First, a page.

Dropbox Explains Reason Behind 2014 Outage

obrBy Mohseen Lala — Last Updated: 14 Jan'14 2014-01-14T12:14:51+00:00Google+

Good news folks! Dropbox has managed to fully restore access to its services after an unfortunate system outage had the cloud company’s servers limping and lethargic for several days. The restoration itself took three full days, a delay attributed to the slow software tools required to retrieve data.

The Dropbox Post-Mortem

And in a welcome sign of customer care, the world’s most popular backup and cloud storage company has also decided to explain exactly what caused the unfortunate outage, which was subject to false yet panic inducing claims of hacking by two separate groups.

As explained in a post-mortem on Dropbox’s tech blog, Akhil Gupta, the head of infrastructure at Dropbox wrote:

 “On Friday at 5:30 PM PT, we had a planned maintenance scheduled to upgrade the OS on some of our machines. During this process, the upgrade script checks to make sure there is no active data on the machine before installing the new OS.” Further adding. “A subtle bug in the script caused the command to reinstall a small number of active machines. Unfortunately, some master-replica pairs were impacted which resulted in the site going down”.

Basically, Dropbox tried to update a few of its servers and that simply messed up the whole system. Luckily, it seems like the effected machines were in charge of services such as photos, uploading and API tools, and did not store any user data or files.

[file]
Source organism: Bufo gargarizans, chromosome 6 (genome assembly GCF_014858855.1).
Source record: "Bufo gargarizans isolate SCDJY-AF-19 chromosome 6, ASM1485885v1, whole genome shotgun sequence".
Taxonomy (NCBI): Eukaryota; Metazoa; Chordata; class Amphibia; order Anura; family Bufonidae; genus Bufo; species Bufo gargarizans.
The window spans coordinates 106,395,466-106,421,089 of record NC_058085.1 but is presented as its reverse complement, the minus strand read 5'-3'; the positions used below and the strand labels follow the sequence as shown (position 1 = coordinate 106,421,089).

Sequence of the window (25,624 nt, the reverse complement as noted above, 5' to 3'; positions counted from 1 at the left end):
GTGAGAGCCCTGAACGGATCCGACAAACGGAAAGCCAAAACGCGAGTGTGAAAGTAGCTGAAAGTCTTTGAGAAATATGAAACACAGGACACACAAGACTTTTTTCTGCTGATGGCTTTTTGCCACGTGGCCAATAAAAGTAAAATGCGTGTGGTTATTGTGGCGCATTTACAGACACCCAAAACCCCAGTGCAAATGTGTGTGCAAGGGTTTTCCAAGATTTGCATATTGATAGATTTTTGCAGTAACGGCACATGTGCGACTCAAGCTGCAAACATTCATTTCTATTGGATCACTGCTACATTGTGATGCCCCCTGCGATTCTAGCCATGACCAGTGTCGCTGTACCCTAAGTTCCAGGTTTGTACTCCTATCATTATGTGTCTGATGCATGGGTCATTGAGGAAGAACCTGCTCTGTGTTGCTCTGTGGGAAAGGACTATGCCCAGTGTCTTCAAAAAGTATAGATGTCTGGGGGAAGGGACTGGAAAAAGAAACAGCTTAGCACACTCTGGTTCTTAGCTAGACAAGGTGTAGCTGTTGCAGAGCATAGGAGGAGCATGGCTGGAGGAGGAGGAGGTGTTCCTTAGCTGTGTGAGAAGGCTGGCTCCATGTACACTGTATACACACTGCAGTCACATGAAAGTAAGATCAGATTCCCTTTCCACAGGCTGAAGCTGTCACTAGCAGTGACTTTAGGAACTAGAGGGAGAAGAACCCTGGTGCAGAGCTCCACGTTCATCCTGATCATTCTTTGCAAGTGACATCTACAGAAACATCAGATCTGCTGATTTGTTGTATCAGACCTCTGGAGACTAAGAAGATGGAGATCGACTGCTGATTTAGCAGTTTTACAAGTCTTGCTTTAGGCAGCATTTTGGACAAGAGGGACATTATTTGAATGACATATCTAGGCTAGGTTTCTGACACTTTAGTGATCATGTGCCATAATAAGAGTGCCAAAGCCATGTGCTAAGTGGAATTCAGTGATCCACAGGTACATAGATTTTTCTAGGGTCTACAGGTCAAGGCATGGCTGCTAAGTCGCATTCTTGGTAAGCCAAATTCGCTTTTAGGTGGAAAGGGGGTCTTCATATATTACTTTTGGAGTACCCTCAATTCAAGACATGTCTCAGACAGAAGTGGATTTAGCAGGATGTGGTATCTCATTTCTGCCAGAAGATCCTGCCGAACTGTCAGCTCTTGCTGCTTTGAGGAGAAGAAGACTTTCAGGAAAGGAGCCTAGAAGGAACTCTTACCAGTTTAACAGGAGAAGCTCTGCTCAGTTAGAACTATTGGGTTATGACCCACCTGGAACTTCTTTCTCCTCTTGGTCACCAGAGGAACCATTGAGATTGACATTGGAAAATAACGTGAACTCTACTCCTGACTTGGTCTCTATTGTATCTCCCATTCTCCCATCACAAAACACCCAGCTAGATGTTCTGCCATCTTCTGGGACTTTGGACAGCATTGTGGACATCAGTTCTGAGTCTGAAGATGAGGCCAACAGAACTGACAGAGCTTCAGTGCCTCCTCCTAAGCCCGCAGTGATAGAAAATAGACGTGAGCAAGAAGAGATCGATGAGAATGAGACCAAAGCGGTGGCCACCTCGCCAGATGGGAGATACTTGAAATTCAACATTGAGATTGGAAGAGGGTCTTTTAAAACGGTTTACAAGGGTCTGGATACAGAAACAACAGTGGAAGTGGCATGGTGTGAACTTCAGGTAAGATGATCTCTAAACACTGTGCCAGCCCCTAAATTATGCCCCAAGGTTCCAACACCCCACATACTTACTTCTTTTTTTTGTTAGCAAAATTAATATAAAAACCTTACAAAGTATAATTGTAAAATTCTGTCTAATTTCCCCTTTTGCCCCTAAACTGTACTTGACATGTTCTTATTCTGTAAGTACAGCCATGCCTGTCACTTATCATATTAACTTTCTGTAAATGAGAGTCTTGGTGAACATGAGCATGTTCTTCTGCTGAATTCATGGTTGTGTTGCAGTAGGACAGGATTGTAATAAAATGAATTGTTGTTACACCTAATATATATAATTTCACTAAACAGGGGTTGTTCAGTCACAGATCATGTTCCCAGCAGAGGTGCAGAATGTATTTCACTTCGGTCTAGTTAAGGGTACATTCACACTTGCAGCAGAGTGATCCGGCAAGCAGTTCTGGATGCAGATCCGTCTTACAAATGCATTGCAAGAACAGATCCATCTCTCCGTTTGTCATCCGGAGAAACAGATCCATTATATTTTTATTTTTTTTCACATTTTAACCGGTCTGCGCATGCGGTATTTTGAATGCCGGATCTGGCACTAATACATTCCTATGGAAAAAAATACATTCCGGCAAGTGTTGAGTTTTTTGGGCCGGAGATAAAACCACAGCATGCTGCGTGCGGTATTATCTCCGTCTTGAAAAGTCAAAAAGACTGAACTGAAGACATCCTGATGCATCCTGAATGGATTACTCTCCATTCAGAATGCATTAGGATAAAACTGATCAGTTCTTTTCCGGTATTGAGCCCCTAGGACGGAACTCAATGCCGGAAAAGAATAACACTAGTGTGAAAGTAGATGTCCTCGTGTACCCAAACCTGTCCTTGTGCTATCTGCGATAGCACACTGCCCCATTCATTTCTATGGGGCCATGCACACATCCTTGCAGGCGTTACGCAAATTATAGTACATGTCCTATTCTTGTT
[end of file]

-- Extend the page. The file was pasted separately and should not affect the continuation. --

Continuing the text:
Or, at least that’s what Dropbox is assuring us. Either way, no reports of any data loss from Dropbox’s servers have come to light, so there’s no real reason not to take Gupta at his word. Of course, every machine, server and computer at Dropbox has a backup of a backup, of a back up.    

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Learn, Forgive and Forget

Having learned their lesson and found a solution, Dropbox also assures us that it will be taking extra measures to insure this never happens again. Among the steps taken by Dropbox are distributed state verification and faster recovery periods. The machines will now have to locally verify their states before accepting scripts, and a specialized tool has been created by Dropbox to significantly speed up the recovery of their MySQL backups. And also promised to release this tool as an open source software for others to enjoy and benefit from.

In the end, Akhil signed off with an apology, and thanked everyone for the patience shown  during this trying period.

“We know you rely on Dropbox to get things done, and we’re very sorry for the disruption. We wanted to share these technical details to shed some light on what we’re doing in response. Thanks for your patience and support.”

Now that the saga of Dropbox’s new year fiasco is over, feel free to catch up on parts one and two of this saga, and please do leave us a comment on your thoughts about the whole situation–in the comments section below.



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